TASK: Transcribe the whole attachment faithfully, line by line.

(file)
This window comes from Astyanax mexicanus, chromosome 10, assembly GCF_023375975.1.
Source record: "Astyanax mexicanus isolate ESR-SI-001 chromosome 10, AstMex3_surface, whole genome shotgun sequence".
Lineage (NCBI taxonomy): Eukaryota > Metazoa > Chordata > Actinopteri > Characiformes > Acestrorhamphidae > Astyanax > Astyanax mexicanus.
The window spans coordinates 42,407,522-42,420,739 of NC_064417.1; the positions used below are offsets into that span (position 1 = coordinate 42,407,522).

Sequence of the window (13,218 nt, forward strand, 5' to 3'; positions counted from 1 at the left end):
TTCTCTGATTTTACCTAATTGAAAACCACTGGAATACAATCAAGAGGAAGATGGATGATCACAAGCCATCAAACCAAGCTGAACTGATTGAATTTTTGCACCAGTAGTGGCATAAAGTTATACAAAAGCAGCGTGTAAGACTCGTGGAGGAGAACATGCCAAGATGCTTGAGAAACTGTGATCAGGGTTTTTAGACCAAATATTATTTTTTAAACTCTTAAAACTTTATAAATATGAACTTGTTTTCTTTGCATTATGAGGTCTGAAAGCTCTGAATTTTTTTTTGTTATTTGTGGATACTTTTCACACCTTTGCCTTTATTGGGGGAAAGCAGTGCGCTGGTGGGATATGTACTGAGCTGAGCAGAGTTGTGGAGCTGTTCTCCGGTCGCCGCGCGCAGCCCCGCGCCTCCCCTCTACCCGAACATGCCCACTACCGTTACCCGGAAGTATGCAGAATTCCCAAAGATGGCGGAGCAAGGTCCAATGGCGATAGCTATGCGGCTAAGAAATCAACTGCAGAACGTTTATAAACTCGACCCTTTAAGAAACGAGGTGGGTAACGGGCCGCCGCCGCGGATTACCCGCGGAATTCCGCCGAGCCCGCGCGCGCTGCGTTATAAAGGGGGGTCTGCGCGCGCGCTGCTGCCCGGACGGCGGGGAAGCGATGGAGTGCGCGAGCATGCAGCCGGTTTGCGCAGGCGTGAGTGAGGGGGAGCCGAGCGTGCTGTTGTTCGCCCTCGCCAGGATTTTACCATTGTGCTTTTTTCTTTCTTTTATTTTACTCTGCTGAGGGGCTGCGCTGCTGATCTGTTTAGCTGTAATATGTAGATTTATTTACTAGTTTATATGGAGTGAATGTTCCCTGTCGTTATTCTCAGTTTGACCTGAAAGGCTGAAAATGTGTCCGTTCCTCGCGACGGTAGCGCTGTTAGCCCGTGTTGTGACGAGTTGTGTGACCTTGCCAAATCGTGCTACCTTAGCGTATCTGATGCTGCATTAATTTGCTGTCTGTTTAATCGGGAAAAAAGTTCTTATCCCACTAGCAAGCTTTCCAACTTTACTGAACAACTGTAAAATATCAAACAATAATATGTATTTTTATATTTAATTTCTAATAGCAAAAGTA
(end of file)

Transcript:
This window comes from Astyanax mexicanus, chromosome 10, assembly GCF_023375975.1.
Source record: "Astyanax mexicanus isolate ESR-SI-001 chromosome 10, AstMex3_surface, whole genome shotgun sequence".
Lineage (NCBI taxonomy): Eukaryota > Metazoa > Chordata > Actinopteri > Characiformes > Acestrorhamphidae > Astyanax > Astyanax mexicanus.
The window spans coordinates 42,407,522-42,420,739 of NC_064417.1; the positions used below are offsets into that span (position 1 = coordinate 42,407,522).

Sequence of the window (13,218 nt, forward strand, 5' to 3'; positions counted from 1 at the left end):
TTCTCTGATTTTACCTAATTGAAAACCACTGGAATACAATCAAGAGGAAGATGGATGATCACAAGCCATCAAACCAAGCTGAACTGATTGAATTTTTGCACCAGTAGTGGCATAAAGTTATACAAAAGCAGCGTGTAAGACTCGTGGAGGAGAACATGCCAAGATGCTTGAGAAACTGTGATCAGGGTTTTTAGACCAAATATTATTTTTTAAACTCTTAAAACTTTATAAATATGAACTTGTTTTCTTTGCATTATGAGGTCTGAAAGCTCTGAATTTTTTTTTGTTATTTGTGGATACTTTTCACACCTTTGCCTTTATTGGGGGAAAGCAGTGCGCTGGTGGGATATGTACTGAGCTGAGCAGAGTTGTGGAGCTGTTCTCCGGTCGCCGCGCGCAGCCCCGCGCCTCCCCTCTACCCGAACATGCCCACTACCGTTACCCGGAAGTATGCAGAATTCCCAAAGATGGCGGAGCAAGGTCCAATGGCGATAGCTATGCGGCTAAGAAATCAACTGCAGAACGTTTATAAACTCGACCCTTTAAGAAACGAGGTGGGTAACGGGCCGCCGCCGCGGATTACCCGCGGAATTCCGCCGAGCCCGCGCGCGCTGCGTTATAAAGGGGGGTCTGCGCGCGCGCTGCTGCCCGGACGGCGGGGAAGCGATGGAGTGCGCGAGCATGCAGCCGGTTTGCGCAGGCGTGAGTGAGGGGGAGCCGAGCGTGCTGTTGTTCGCCCTCGCCAGGATTTTACCATTGTGCTTTTTTCTTTCTTTTATTTTACTCTGCTGAGGGGCTGCGCTGCTGATCTGTTTAGCTGTAATATGTAGATTTATTTACTAGTTTATATGGAGTGAATGTTCCCTGTCGTTATTCTCAGTTTGACCTGAAAGGCTGAAAATGTGTCCGTTCCTCGCGACGGTAGCGCTGTTAGCCCGTGTTGTGACGAGTTGTGTGACCTTGCCAAATCGTGCTACCTTAGCGTATCTGATGCTGCATTAATTTGCTGTCTGTTTAATCGGGAAAAAAGTTCTTATCCCACTAGCAAGCTTTCCAACTTTACTGAACAACTGTAAAATATCAAACAATAATATGTATTTTTATATTTAATTTCTAATAGCAAAAGTA